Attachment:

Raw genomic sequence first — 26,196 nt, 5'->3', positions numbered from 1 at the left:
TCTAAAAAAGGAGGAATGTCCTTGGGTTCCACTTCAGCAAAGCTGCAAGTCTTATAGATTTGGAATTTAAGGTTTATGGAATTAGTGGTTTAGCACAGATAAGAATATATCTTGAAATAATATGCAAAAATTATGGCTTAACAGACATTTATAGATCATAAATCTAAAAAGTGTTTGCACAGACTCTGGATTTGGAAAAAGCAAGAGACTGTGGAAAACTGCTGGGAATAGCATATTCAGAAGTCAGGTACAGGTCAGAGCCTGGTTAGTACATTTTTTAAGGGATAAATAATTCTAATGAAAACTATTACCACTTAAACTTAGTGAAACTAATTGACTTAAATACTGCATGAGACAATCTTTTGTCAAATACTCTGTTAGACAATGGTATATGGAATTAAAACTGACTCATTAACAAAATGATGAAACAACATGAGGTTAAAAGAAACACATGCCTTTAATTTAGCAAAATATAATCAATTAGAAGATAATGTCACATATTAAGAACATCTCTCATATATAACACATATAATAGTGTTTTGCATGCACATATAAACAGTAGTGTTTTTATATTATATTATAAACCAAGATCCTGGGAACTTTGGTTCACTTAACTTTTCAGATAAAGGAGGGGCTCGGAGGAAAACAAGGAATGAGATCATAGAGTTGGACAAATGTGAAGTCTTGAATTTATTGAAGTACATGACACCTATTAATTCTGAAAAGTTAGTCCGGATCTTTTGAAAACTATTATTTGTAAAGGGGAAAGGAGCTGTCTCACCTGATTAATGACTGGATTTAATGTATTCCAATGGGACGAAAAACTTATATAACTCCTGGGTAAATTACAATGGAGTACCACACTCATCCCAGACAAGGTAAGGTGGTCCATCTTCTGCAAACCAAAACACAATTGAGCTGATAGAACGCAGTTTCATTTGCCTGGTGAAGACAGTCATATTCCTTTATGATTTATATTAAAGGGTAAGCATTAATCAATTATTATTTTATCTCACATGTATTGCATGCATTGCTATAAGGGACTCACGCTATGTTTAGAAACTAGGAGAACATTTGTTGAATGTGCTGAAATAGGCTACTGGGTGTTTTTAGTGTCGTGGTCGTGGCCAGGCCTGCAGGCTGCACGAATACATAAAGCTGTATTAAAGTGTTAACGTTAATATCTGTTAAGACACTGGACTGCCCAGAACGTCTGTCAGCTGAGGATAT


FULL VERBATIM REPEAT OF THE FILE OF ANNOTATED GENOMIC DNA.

Raw genomic sequence first — 26,196 nt, 5'->3', positions numbered from 1 at the left:
TCTAAAAAAGGAGGAATGTCCTTGGGTTCCACTTCAGCAAAGCTGCAAGTCTTATAGATTTGGAATTTAAGGTTTATGGAATTAGTGGTTTAGCACAGATAAGAATATATCTTGAAATAATATGCAAAAATTATGGCTTAACAGACATTTATAGATCATAAATCTAAAAAGTGTTTGCACAGACTCTGGATTTGGAAAAAGCAAGAGACTGTGGAAAACTGCTGGGAATAGCATATTCAGAAGTCAGGTACAGGTCAGAGCCTGGTTAGTACATTTTTTAAGGGATAAATAATTCTAATGAAAACTATTACCACTTAAACTTAGTGAAACTAATTGACTTAAATACTGCATGAGACAATCTTTTGTCAAATACTCTGTTAGACAATGGTATATGGAATTAAAACTGACTCATTAACAAAATGATGAAACAACATGAGGTTAAAAGAAACACATGCCTTTAATTTAGCAAAATATAATCAATTAGAAGATAATGTCACATATTAAGAACATCTCTCATATATAACACATATAATAGTGTTTTGCATGCACATATAAACAGTAGTGTTTTTATATTATATTATAAACCAAGATCCTGGGAACTTTGGTTCACTTAACTTTTCAGATAAAGGAGGGGCTCGGAGGAAAACAAGGAATGAGATCATAGAGTTGGACAAATGTGAAGTCTTGAATTTATTGAAGTACATGACACCTATTAATTCTGAAAAGTTAGTCCGGATCTTTTGAAAACTATTATTTGTAAAGGGGAAAGGAGCTGTCTCACCTGATTAATGACTGGATTTAATGTATTCCAATGGGACGAAAAACTTATATAACTCCTGGGTAAATTACAATGGAGTACCACACTCATCCCAGACAAGGTAAGGTGGTCCATCTTCTGCAAACCAAAACACAATTGAGCTGATAGAACGCAGTTTCATTTGCCTGGTGAAGACAGTCATATTCCTTTATGATTTATATTAAAGGGTAAGCATTAATCAATTATTATTTTATCTCACATGTATTGCATGCATTGCTATAAGGGACTCACGCTATGTTTAGAAACTAGGAGAACATTTGTTGAATGTGCTGAAATAGGCTACTGGGTGTTTTTAGTGTCGTGGTCGTGGCCAGGCCTGCAGGCTGCACGAATACATAAAGCTGTATTAAAGTGTTAACGTTAATATCTGTTAAGACACTGGACTGCCCAGAACGTCTGTCAGCTGAGGATAT